Wednesday, November 02, 2005

Gomery, in Two Excerpts

Two excerpts from our very best columnists, on why the sponsorship scandal holds (or should hold) consequences for the Liberal Party of Canada:
"...The Gomery report describes what it calls a "culture of entitlement" among senior officials in the Liberal Party, the same culture that finds it acceptable to ship cronies into the Senate, that treats appointments to Crown corporations as a reward for good and faithful service, that accepts the right of the perpetually governing party to use the grease of patronage to lubricate its rusty machine.

Mr. Martin shows not the slightest discomfort with that culture, which is why he recently sent his former principal secretary, Francis Fox, to the Senate without even blushing. Every Canadian who doesn't call the Prime Minister by his first name turned away in disgust.

That is why healthy democracies rotate political parties: to exploit the brief period of probity that accompanies a new party's arrival in power, until the culture of entitlement seeps into their souls as well..."

The personal responsibility or otherwise of Mr. Martin is irrelevant to the question of whether the Liberal party should be held accountable. Suppose a corporation were discovered to have dumped toxic waste in the local river. And suppose, in the wake of the scandal, the corporation brought in a new CEO -- not just promoted the senior VP, but hired someone wholly unconnected with the firm. The new CEO could protest with absolute justice that he could not personally be held to blame for the misdeeds that had gone on under his predecessor. But would that absolve the corporation as a whole of liability? No it would not.

The corporation would still be legally liable, that is, with all of the rules of evidence and standards of proof that implies. But the Liberals, whatever their legal liability, may be held to another standard, that of political responsibility. The public does not need to know, to form such a judgment, which persons broke which laws. It is enough to ask: How did it occur to so many people to do so? And, as important, how did they think they could get away with it? It wasn't only a "culture of entitlement" that was at work here. It was -- is -- also a culture of impunity.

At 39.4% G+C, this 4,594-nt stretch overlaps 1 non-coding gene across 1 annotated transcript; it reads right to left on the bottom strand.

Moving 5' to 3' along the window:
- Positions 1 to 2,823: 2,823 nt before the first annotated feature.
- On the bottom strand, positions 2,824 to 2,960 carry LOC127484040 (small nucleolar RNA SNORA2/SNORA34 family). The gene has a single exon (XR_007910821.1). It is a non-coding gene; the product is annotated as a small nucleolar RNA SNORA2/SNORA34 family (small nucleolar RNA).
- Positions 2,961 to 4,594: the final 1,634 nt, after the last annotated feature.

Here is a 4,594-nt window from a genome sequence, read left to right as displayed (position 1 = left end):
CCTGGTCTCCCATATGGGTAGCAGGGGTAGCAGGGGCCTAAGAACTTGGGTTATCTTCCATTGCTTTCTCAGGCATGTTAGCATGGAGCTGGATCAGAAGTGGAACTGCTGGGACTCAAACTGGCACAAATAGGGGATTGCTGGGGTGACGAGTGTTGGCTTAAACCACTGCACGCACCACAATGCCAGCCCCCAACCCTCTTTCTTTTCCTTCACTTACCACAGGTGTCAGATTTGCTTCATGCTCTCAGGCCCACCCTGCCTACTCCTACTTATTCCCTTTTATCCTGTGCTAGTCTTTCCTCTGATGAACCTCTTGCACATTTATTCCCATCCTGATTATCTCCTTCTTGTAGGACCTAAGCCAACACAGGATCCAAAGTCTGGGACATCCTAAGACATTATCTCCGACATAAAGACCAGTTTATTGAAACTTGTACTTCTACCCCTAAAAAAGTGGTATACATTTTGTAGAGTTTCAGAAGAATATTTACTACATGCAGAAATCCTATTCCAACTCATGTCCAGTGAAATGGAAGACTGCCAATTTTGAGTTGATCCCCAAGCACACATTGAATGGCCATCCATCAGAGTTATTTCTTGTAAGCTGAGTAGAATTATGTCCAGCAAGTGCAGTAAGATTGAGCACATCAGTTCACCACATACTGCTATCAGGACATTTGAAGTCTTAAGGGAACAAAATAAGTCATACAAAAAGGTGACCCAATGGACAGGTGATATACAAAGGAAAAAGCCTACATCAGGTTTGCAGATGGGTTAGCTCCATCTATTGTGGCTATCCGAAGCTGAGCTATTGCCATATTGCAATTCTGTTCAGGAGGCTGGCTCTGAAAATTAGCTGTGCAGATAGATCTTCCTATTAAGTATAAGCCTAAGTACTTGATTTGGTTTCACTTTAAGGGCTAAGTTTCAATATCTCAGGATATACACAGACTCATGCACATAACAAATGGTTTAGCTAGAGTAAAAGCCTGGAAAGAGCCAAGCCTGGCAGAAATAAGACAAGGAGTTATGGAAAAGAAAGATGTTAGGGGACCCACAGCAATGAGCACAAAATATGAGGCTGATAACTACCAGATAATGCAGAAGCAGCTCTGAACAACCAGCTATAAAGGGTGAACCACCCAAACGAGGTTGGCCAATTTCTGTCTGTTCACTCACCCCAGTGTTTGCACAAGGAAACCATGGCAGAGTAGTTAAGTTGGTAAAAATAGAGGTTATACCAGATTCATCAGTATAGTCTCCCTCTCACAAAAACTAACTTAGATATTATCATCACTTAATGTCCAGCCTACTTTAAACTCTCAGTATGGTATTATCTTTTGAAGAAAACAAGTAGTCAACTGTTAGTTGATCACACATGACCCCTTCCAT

Blogger The Tiger said...

Ah, but James, you don't include the next bit from that Globe column:

"But the Conservatives alienate so many Canadians, for so many different reasons, that power continues to elude them, leaving this dysfunctional mess as a status quo with little hope of change."

It's sad, and I don't think it's quite fair, but there it is. Bet he and his colleagues vote Liberal next time, holding their noses.

All the same, if francophone Quebec goes solidly Bloc, the Liberals may yet be tossed from power -- for a time.

I'll be watching the next election campaign like it's a spectator-sport, or like it's a soap opera. I ran through my righteous indignation last time, and it isn't going to come back -- in part because I'm still quite annoyed at the party whose membership I still hold (till Dec. 31st, anyway) and whom I... well, if I were home in TO, I'd vote for Peter Kent, but since I'm abroad and I can't swear that I intend to return within five years, I guess that I can't vote in the next election.

8:40 PM  
Blogger James MacDuff said...

I took the next bit for granted, actually. I realize there is little hope, it's one of the reasons I have been speculating on how the current government might be humbled short of the Conservatives completely taking over. Alas. The wait continues.

9:18 PM  
Blogger The Tiger said...

Though they make my bile rise, the Paul Martin Liberals aren't terrible.

They're just mediocre, and they'll continue the drive for mediocrity and nothing more.

And they'll remain unhumbled, no doubt. :-)

9:33 PM  
Blogger Shari said...

I think there need to be general guidelines such as these...


2:20 AM  
Blogger Liam O'Brien said...

It's really sad when Canadians try to respond even to proof as strong as the report of a judicial inquiry showing some of the worst culture of political crookery with "well, they're not that bad . . ."

As I often say to friends I have known from Australia, NZ, UK, and Ireland . . . if you want to see a "new normal" every other week, come watch all the Canadians who apologize for or downplay corruption as par for the course. . .

7:28 PM  
Blogger The Tiger said...

Well, in Canada isn't it actually par for the course, now?

(Written from the US of A.)

8:28 PM  
Blogger The Tiger said...


8:55 PM  
Blogger James MacDuff said...

Tiger - that's pretty rich coming from the States, considering that the House Majority Leader is currently under indictment, Bush's pro-torture policy being exposed for what it is, the investigation into the White House leak investigation is revealing misconduct at the highest levels of the Executive, the gerrymandering of districts leaves probably less than 50 of over 400 House seats competitive, and the pork-busting efforts in the Senate got soundly trounced.

Just saying... the smugness with which you praise (rather uncritically) the country of your current residence grates at times. I think it is a bit much to claim that corruption is "par for the course" in Canada, especially in comparison.

9:03 AM  
Blogger The Tiger said...

Here's the difference: they've been indicted. They're being investigated -- even while they're still in office.

As for getting rid of gerrymandering -- we'll see how the special elections/referenda go on Tuesday in California...

2:04 PM  

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